M-PESA is part of Kenyans now because the majority of locals use Safaricom services (the telco has more than 64 percent market share). The product was launched in 2007 and has become very powerful. It commands 99.9 percent of the Kenya mobile money space, and this has been disputed by its rivals and industry experts. The groups say that M-PESA has an obvious market dominance, and there has been a push to spilt the product from Safaricom so that it can be run as a different non-telco entity.
Today, we have also learned that Treasury is planning to slash M-PESA charges, which, according to a consensus, are too high. High charges are hurtful to businesses and many Kenyans who are just trying to make ends meet.
Will this lobby by the Treasury pull through?
In the same spirit, products like Airtel Money have been around for some time too. It is owned by Airtel Kenya, but it is not used as often as possible for obvious reasons. Its charges are also substantially lower than what M-PESA charges and include free transfers among Airtel Money users.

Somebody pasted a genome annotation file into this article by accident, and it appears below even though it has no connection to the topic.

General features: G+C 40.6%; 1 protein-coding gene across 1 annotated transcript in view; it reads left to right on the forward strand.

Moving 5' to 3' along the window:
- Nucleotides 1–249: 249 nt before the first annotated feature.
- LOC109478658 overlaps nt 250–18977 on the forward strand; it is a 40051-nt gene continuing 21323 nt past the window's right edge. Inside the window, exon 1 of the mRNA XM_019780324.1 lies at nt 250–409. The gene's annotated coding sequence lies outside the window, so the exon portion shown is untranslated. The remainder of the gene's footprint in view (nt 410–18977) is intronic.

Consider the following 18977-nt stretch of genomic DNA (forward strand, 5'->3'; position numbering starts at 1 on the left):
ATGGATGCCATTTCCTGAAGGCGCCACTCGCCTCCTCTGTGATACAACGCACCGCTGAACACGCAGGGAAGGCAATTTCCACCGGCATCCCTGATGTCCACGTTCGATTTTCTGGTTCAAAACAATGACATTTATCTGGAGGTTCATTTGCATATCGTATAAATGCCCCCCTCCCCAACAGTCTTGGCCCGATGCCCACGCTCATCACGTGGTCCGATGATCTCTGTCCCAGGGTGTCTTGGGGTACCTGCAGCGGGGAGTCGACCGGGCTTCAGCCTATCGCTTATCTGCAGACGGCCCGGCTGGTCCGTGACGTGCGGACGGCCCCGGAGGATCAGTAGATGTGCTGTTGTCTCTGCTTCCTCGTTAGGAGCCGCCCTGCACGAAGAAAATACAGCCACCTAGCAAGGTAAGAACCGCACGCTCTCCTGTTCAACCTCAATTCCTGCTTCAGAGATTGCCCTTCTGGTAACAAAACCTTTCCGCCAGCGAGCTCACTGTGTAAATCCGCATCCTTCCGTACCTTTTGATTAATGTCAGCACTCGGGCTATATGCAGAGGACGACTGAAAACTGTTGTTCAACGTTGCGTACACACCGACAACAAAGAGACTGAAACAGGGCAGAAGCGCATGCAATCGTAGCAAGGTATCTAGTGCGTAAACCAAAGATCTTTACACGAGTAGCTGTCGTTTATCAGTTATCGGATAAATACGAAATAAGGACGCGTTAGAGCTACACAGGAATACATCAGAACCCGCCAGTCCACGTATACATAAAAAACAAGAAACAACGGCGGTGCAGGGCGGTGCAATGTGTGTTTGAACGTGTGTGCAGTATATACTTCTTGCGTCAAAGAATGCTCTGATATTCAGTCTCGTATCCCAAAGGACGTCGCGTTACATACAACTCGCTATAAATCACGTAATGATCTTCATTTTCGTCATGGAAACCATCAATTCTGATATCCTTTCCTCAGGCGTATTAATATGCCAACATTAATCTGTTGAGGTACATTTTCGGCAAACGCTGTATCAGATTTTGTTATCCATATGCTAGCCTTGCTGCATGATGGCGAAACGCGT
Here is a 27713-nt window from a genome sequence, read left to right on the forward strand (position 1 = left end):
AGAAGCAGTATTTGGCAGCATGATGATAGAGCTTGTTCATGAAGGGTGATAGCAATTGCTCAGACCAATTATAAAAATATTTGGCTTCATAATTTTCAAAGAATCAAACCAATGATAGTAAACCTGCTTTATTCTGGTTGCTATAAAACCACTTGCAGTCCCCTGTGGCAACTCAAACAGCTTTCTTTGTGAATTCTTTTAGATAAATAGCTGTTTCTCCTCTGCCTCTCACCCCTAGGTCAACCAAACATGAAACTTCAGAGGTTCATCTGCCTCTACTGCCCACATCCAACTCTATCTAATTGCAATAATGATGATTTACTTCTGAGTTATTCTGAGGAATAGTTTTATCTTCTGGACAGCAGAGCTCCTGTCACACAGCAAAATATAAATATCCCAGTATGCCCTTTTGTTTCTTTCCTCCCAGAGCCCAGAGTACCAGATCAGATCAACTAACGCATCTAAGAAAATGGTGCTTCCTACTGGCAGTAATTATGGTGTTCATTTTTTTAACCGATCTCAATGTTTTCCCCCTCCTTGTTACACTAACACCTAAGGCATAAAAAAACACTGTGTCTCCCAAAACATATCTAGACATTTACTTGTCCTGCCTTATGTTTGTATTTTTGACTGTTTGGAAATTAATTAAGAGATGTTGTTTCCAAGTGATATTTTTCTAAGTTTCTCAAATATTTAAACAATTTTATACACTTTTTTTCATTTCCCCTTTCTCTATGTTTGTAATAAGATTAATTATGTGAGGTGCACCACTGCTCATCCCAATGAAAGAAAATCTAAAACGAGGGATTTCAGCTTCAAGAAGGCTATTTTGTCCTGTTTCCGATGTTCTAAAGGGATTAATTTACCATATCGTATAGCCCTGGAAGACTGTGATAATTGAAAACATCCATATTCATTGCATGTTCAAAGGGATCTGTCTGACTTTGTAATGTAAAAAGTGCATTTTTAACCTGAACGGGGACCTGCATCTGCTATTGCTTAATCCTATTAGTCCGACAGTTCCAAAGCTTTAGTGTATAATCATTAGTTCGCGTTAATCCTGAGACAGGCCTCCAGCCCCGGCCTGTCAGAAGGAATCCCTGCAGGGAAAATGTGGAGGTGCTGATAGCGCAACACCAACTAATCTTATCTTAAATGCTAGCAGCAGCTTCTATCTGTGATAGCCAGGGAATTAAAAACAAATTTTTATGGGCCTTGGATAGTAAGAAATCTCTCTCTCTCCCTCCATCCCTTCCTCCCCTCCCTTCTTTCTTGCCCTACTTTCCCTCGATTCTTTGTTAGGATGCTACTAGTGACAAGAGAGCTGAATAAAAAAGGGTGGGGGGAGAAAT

Here are Airtel Money charges for 2022:
|Min||Max||Send to Airtel||Send to other networks||Withdraw from Airtel Money Agent|
- The maximum amount per transaction for Airtel Money has been increased from Ksh. 70,000 to Ksh. 150,000 (this was after adjustements were made following the revision of charges over the pandemic)
- Daily limit for mobile money transactions was boosted from Ksh. 140,000 to Ksh. 300,000
- Airtel Money account balance limit was increased from Ksh. 140,000 to Ksh. 300,000
- The current tariff for mobile money transactions for Ksh.70,000 will apply for transactions up to Ksh. 150,000
- Charges waived for transfers from Airtel Money account to the bank account. This is the same for other mobile money products.